A perfect introduction into the inner workings of the weird mind of Graham Downs, this collection of flash fiction paranormal stories contains:

The Thing in the Window,
An Automatic Decision,
Telepathic Link,
The Witch of Wellington, and
The Christmas Bird.
All have been newly edited and polished since publication on his website in 2014, and some with new endings.

It also contains the never-before published story, Under the Sheets, about an old woman who believes she is being haunted by a strange ghost, living under her bed.

Billy's Zombie


Young Billy MacIntyre has always been a weird kid, always taking every little slight to heart.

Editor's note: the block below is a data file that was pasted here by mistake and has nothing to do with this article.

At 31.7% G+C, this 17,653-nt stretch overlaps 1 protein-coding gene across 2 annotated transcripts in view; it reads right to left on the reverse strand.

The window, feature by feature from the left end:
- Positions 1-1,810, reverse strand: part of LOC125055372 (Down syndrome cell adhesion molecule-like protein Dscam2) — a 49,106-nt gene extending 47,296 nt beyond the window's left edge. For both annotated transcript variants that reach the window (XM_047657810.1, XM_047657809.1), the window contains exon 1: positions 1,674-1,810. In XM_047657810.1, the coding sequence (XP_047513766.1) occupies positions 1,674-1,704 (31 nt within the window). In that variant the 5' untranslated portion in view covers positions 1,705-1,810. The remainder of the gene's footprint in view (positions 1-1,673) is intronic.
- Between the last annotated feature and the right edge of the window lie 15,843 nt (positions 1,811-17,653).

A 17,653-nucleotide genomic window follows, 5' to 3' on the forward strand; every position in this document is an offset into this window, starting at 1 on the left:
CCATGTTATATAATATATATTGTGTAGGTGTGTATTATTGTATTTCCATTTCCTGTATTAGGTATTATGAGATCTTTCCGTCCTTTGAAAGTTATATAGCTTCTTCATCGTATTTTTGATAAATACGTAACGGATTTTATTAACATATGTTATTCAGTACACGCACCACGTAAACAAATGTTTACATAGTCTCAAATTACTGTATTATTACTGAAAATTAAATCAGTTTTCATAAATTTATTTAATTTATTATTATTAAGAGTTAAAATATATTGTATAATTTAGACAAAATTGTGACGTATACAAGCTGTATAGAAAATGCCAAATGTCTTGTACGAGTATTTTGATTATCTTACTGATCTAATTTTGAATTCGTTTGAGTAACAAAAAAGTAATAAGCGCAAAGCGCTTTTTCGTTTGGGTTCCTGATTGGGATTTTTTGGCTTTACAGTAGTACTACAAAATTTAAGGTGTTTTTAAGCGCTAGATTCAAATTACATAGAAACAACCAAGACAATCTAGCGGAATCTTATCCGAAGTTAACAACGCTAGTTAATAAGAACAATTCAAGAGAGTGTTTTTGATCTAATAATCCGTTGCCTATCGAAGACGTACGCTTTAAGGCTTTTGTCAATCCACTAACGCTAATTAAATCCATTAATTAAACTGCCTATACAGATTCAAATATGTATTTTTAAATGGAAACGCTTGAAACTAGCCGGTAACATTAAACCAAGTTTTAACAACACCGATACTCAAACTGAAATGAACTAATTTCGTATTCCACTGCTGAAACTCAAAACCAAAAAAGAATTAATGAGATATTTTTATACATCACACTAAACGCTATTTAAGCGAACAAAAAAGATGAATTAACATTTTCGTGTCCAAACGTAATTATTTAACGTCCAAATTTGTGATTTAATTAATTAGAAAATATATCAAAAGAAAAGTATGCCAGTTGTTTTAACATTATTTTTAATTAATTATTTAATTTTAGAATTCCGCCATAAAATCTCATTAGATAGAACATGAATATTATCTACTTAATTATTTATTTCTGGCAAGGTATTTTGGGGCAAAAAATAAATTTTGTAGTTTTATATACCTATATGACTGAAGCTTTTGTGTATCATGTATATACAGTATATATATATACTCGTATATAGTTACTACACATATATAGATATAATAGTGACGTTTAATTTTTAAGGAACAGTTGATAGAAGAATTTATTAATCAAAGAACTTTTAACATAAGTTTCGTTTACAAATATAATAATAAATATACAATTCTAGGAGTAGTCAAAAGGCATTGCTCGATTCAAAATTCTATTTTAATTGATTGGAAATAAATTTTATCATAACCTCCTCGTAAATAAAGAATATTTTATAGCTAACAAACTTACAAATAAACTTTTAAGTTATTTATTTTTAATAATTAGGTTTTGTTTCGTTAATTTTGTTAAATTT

One day, he decides to exact his revenge on all those simpletons who have done him wrong. And he does it by taking a book of Necromancy out of the library, and raising a zombie from the dead!

Wednesday, 25 October 2017

Repulsive Origins - The Captain: A Short Story by Brian W. Foster (Book Review)

About the Book

When a supervillain attacks civilians, the US Army is first on the scene. Lieutenant Samuel Shields is given the impossible task of protecting lives and property. His weapons won’t hurt a three-story tall enhanced hostile, and even if he could figure out a way to take the enemy out, he’s not allowed to engage under any circumstances. Instead, he must wait for the so-called superheroes to show up.

Leave it to the politicians to create such a FUBAR situation.

Two children are put in danger, and Samuel is forced to make a life-altering decision. If he follows orders, he’ll have the deaths of two kids on his conscience. But if he disobeys, he risks his life and, worse, a court martial.